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Police on Lookout for Traffic Violations that Put Pedestrians, Bicyclists At Risk
 

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By Lookout Staff

March 11, 2020 -- Santa Monica police will conduct the first of six operations on Friday to enforce traffic laws that help keep pedestrians and bicyclists safe, Department officials said.

Friday's Bike and Pedestrian Safety Enforcement Operation will take place from 5 a.m. to 10 p.m. at undisclosed locations, police announced Wednessday.

The effort will focus on places where police have found "bike and pedestrian collisions are prevalent, along with the violations that led to those collisions," said Lt. Rob Blicharski, a Police Department spokesperson.

Similar enforcement operations will follow every Monday and Friday through March 30, Blicharski said.

Officers patrolling the high-risk areas will be on the lookout for violations by drivers, bicyclists and pedestrians "that can potentially lead to life altering injuries," officials said.

"Special enforcement efforts will be directed towards drivers speeding, making illegal turns, failing to stop for signs and signals, failing to yield to pedestrians in cross walks and similar dangerous violations."

Pedestrians should cross the street only in marked crosswalks or at corners, police said.

Bicyclists are encouraged to always wear a helmet. Those under 18 years of age must wear helmets by law.

There have been two pedestrian deaths in Santa Monica this year, the same number as in all of last year

Santa Monica had no pedestrian deaths in 2018, after recording eight fatalities in 2017 ("Eighth Pedestrian Killed This Year in Santa Monica," November 21, 2017).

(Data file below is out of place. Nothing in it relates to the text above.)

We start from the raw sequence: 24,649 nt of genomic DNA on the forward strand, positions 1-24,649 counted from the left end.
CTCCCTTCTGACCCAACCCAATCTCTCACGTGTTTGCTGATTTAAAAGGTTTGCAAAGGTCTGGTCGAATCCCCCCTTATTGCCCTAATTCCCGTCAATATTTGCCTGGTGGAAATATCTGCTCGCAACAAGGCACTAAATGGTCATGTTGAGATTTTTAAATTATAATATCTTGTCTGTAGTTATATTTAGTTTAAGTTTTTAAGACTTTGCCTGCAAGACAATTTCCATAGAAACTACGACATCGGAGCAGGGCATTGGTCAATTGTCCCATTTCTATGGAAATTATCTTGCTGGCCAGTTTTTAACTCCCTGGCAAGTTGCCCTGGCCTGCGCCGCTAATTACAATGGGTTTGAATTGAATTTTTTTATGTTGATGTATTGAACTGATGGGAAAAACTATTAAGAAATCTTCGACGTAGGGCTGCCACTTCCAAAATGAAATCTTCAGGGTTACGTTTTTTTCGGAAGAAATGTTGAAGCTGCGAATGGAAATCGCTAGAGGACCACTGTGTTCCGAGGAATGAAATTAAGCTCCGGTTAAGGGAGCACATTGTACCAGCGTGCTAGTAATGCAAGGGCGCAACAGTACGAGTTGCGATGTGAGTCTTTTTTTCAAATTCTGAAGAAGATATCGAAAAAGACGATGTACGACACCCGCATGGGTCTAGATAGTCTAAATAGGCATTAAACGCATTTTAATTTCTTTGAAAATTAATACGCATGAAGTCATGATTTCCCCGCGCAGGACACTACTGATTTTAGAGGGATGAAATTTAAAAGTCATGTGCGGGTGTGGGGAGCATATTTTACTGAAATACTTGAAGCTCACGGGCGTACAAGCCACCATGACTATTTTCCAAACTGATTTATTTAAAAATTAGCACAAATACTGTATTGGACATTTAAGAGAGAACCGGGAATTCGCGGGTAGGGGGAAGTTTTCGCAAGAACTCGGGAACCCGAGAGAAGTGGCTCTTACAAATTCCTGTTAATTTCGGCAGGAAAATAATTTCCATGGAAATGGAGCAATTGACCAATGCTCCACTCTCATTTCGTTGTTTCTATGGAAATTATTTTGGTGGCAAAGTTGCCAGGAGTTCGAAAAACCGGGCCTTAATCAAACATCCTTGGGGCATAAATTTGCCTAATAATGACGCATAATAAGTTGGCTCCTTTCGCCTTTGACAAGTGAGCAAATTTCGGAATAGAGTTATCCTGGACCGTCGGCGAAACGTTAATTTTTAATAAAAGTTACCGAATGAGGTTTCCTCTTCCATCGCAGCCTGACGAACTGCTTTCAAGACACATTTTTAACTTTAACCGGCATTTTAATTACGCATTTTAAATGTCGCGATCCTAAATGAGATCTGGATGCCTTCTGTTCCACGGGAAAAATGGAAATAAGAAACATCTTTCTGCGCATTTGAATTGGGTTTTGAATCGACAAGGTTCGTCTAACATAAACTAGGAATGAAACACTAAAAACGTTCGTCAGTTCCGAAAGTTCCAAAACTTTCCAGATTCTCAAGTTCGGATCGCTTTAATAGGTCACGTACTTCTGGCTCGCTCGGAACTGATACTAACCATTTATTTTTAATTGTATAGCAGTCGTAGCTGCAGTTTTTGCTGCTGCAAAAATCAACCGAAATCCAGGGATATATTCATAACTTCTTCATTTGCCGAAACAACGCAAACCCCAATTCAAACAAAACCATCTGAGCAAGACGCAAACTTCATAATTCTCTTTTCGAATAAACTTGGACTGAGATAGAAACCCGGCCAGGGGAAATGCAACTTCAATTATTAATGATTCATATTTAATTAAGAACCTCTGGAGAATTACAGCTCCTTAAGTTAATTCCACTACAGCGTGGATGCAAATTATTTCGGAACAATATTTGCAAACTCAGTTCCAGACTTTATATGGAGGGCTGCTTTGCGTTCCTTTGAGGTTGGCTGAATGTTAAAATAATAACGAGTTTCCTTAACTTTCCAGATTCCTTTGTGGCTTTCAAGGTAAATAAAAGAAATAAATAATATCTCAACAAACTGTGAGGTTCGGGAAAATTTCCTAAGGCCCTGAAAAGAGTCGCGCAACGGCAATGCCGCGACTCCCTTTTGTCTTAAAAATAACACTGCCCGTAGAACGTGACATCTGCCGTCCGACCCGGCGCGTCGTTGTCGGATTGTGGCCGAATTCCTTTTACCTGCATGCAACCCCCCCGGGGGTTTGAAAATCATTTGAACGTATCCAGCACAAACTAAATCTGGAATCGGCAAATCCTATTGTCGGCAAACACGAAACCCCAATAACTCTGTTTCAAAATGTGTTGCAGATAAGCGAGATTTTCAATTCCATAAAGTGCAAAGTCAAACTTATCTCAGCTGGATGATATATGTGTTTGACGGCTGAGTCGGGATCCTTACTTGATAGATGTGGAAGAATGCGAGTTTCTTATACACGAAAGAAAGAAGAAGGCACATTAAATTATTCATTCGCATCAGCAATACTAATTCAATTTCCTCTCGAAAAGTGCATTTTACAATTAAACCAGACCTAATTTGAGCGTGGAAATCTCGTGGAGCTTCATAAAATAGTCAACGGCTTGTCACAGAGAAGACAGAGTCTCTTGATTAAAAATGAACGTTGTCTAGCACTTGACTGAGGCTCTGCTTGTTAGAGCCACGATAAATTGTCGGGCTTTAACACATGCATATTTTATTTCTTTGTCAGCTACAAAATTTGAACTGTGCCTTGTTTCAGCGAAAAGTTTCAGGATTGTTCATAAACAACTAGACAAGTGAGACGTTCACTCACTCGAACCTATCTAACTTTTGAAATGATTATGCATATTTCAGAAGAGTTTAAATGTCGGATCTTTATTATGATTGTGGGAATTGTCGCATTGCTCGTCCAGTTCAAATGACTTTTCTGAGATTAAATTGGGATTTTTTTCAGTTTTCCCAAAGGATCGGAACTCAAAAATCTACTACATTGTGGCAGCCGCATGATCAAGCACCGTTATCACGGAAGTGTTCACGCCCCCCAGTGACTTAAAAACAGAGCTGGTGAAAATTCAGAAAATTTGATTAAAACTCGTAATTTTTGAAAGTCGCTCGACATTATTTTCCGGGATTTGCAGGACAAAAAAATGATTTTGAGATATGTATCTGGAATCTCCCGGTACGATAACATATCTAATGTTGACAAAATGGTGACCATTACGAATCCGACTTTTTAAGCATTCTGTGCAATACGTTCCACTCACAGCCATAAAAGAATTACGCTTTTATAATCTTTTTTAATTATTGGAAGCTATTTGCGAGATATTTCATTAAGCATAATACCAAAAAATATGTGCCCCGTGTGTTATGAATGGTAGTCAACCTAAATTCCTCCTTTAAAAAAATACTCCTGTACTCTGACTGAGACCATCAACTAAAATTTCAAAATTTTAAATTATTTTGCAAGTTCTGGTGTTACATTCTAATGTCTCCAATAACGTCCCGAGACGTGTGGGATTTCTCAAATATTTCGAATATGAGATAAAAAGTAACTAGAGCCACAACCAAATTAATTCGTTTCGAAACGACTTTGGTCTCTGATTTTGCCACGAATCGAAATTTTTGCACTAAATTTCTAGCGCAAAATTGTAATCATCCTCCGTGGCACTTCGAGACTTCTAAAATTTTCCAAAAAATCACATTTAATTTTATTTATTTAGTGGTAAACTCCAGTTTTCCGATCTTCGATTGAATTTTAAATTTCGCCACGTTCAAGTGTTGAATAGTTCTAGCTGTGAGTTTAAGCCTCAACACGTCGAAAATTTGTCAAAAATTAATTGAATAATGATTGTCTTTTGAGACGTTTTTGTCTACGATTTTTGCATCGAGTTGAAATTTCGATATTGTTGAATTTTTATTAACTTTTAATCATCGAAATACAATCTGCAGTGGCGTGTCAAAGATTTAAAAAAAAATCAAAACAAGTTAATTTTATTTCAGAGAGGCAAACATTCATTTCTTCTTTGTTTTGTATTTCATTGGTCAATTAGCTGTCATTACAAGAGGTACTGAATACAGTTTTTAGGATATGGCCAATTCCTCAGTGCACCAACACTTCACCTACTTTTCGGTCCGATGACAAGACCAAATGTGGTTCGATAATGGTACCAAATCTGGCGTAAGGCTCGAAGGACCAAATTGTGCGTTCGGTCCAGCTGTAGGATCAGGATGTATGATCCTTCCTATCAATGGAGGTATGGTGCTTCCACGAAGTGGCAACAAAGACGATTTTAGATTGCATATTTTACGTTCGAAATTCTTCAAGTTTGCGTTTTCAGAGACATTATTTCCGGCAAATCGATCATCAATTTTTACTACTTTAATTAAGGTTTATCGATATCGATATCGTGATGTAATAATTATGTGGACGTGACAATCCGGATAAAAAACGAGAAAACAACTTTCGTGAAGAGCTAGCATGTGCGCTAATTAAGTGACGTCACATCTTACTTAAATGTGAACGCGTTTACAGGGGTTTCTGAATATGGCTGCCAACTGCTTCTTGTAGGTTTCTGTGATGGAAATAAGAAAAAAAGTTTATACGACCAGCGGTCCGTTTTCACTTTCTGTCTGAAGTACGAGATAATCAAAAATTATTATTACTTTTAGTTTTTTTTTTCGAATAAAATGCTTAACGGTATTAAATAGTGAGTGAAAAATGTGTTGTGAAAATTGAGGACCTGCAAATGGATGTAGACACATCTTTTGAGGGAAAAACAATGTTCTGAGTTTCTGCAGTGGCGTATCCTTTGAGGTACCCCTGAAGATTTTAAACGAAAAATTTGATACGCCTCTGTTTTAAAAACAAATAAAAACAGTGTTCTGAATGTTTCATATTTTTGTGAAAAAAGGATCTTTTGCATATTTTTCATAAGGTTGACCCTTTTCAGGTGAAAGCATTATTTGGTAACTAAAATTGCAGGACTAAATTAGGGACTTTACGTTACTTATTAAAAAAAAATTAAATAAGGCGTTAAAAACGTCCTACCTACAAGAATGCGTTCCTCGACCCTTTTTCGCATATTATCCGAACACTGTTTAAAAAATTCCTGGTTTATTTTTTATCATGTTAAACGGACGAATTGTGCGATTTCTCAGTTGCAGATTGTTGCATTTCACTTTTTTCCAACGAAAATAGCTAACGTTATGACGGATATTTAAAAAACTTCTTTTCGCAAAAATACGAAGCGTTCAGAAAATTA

The City took measures to curb the trend by boosting funding to make the city's busy streets safer and hiring a “Vision Zero czar” ("Santa Monica City Council Calls for Safe Streets 'Czar,'” May 11, 2017).

According to a recent report, the number of pedestrians killed in vehicle crashes nationwide "has grown sharply," reaching its highest level since 1990 two years ago ("Number of Pedestrians Killed in Crashes Nationwide Growing Sharply, Report Finds," February 28, 2020).

The study by the Governors Highway Safety Association (GHSA) estimates there were 6,227 pedestrian fatalities nationwide in 2018, a four-percent increase over the 5,977 deaths the previous year.

Santa Monica ranked near the top of the list of Los Angeles County cities with the most pedestrian crashes and injuries in 2018, according to a recent report by a personal injury law firm ("Santa Monica Ranks Third in County for Pedestrian Crashes, Injuries," December 9, 2019).

The beach city ranked third in both crashes and injuries -- with 90 and 91 respectively -- behind only Los Angeles and Long Beach, according to the study by Pollard Bailey based on CHP Statewide Integrated Traffic Records System crash data.

Santa Monica, however, had a higher rate per capita than the two much larger cities, according to an analysis of the data by the Lookout.


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